UV light tends to cause the the Hops in beer to get real rowdy and stink up the joint. It seems there is a chemical reaction that happens with the UV and Hops that causes what's known as "Skunking" the beer. Yep, it smells of "Pepe La Pew".
So the question is: Can I bottle my beer in a non-brown bottle? The answer: Yes. You sure can. To prevent (or reduce the chances) the beer from getting skunked, it's best to treat these non brown bottles like a Vampire you'd like to keep around for a while. Keep them in the dark.
Now don't get all 'noided about it. It's not like if a ray of light hits the bottle it's going to blow up. The longer the beer is exposed to the UV, the more it will skunk out. Other types of Bottles:
PET bottles are fine. Previously used soda bottles are fine. Bottles that had a carbonated content are fine. Just make sure you've cleaned them well. As far as the Root Beer bottles... clean them with COLD WATER. Once you set that flavor in the bottle, it is there for good. In Fact, I suggest you clean all your pet bottles with cold water to prevent the unwanted setting of a flavor.
The caps from the soda bottles are good for about 5 re-uses. After that, it's a crap shoot.
Be patient Temptation is great to drink your beers early. It’s natural. The only problem is, the beer is NOT ready yet. If you really want to see the progression of beer, you will have to wait a long time. Here is how you can do it.
after one week, take a bottle and place it in the fridge. after two weeks, take a bottle and place it in the fridge.
after three weeks, take a bottle and place it in the fridge.
after four weeks, take a bottle and place it in the fridge. Now, wait 3 days to allow the last addition to chill. Take four small glasses. Fill one from each of the beer bottles. Now taste them in progressive order. You’ll find that the fridge will STOP the yeast from it’s work. Now you have an example of how each beer taste at a particular stage. I bet the last addition taste better.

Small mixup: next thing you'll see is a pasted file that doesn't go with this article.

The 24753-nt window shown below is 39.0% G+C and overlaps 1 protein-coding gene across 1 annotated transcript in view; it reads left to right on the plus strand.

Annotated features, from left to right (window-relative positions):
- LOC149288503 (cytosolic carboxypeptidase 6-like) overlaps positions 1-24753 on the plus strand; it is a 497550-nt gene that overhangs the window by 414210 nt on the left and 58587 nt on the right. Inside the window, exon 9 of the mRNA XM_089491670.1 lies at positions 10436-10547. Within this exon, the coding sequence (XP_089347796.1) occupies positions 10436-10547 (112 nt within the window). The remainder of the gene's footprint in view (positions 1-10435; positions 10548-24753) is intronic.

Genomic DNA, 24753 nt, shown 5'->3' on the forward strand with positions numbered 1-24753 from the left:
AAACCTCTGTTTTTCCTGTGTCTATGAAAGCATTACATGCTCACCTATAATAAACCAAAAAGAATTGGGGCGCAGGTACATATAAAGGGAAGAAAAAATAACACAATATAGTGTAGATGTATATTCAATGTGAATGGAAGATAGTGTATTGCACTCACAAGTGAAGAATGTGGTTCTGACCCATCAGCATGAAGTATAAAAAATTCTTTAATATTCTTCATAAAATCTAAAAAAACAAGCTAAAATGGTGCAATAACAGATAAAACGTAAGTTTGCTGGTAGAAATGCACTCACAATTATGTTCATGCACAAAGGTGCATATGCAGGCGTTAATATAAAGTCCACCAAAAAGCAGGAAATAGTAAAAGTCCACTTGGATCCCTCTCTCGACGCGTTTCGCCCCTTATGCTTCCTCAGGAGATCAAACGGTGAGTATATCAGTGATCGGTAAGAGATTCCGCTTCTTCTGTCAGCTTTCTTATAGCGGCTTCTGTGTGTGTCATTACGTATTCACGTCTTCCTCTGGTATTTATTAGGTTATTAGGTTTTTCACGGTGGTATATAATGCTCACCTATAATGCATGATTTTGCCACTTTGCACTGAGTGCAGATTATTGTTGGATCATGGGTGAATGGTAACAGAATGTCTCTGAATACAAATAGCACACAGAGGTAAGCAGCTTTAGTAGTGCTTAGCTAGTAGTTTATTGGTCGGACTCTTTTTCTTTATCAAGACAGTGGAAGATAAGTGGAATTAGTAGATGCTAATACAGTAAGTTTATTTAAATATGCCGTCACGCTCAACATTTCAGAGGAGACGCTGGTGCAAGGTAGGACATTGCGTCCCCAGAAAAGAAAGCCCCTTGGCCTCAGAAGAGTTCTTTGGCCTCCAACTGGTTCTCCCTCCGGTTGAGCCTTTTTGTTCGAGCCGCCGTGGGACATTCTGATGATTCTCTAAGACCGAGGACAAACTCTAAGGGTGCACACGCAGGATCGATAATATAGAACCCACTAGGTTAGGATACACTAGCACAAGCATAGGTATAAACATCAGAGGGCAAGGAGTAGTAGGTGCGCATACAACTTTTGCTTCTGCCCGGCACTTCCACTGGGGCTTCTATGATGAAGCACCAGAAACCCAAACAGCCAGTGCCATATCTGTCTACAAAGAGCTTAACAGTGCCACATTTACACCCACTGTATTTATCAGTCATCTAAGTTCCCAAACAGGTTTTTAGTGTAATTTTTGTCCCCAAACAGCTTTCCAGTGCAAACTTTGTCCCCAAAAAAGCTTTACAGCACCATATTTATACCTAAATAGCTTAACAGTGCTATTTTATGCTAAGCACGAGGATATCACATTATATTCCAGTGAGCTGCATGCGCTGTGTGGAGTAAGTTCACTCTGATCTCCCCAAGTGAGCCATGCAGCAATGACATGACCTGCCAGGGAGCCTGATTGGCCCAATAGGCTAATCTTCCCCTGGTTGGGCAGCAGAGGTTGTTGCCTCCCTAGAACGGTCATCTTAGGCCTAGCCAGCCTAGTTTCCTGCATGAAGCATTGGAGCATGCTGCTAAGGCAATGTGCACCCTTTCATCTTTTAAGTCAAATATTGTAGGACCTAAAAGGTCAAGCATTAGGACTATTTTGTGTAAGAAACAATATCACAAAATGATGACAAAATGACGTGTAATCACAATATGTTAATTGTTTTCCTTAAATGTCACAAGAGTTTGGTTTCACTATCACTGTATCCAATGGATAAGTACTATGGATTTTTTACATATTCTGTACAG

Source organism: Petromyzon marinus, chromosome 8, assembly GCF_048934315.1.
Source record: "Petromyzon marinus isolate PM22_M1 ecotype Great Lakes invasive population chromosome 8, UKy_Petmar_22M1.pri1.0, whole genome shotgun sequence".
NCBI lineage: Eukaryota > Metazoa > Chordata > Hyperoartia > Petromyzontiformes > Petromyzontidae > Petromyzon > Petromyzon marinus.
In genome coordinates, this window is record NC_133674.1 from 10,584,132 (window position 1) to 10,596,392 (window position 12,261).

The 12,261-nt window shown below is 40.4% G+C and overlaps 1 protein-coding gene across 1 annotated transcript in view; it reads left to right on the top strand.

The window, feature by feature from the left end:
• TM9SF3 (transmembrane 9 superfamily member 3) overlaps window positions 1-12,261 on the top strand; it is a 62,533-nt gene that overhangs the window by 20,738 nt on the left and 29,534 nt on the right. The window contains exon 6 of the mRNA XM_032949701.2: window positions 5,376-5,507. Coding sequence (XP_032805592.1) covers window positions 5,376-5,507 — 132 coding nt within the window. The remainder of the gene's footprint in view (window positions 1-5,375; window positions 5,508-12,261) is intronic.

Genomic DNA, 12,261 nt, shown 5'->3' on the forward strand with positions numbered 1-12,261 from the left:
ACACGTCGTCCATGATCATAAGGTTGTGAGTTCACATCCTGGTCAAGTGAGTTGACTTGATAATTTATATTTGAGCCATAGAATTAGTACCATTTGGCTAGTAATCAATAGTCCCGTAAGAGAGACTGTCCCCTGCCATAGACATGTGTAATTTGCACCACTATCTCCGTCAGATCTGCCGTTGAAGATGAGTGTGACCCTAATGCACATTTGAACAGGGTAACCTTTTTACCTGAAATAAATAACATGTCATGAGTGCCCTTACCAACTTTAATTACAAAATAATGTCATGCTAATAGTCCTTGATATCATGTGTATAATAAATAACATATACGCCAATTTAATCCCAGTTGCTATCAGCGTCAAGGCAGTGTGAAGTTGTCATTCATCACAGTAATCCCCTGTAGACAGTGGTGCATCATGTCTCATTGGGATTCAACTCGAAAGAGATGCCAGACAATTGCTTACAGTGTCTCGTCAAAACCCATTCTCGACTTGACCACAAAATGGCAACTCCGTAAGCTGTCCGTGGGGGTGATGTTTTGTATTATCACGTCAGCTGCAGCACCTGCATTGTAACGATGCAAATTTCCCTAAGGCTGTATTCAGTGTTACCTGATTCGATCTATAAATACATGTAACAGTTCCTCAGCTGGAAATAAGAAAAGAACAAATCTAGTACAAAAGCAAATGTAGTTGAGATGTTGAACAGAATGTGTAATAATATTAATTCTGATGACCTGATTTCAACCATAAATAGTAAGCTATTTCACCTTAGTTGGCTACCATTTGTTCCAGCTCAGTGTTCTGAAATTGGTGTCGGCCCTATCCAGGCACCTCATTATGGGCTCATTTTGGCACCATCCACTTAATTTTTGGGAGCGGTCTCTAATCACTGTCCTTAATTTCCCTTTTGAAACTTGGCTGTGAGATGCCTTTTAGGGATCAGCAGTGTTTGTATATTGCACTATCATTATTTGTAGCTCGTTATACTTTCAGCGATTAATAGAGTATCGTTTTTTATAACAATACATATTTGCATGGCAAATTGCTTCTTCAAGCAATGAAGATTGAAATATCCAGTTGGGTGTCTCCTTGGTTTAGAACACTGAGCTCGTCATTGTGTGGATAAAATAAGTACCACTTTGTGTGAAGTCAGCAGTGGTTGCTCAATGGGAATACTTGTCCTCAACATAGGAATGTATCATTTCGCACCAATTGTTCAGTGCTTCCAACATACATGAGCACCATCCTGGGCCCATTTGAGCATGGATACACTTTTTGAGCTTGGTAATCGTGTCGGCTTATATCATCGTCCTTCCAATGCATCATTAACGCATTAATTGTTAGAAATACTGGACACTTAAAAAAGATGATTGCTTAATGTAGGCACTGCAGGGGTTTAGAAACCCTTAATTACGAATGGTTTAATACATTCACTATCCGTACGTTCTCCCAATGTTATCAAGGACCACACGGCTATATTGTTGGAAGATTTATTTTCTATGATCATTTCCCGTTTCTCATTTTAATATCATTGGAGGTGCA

Here is someone's video going through a 31 test period. Worth the watch: So the lesson here is: if you can't wait for it to mature, don't be surprised if the beer only hits a "meh" level. AT that point, remember, We Told You So. All this is lessons learned by many. Take this information for what it is worth. Learn from others, or re-invent the wheel on your own. It’s YOUR Beer.
Also, for further reading (it’s also in a updated book form: http://web.archive.org/web/20071205194030/www.howtobrew.com/intro.html For a hop education (profiles really) http://www.roguebrewers.com/Hop_Profiles.html and a heads up for when you want to start harvesting bottles with free beer in them... http://www.homebrewtalk.com/wiki/index.php/Pry_off_bottles For a quick and easy carbination calculator Screwy Brewer has worked hard to set this up for you: http://www.thescrewybrewer.com/p/brewing-tools-formulas.html#bpc Yeast profiles http://www.onebeer.net/yeaststrains_lager.html http://www.onebeer.net/yeaststrains_ale.html another point of contact at a later time: http://www.beerborg.com/index/
we talk beer.
We're not always there, but it's possible to leave messages.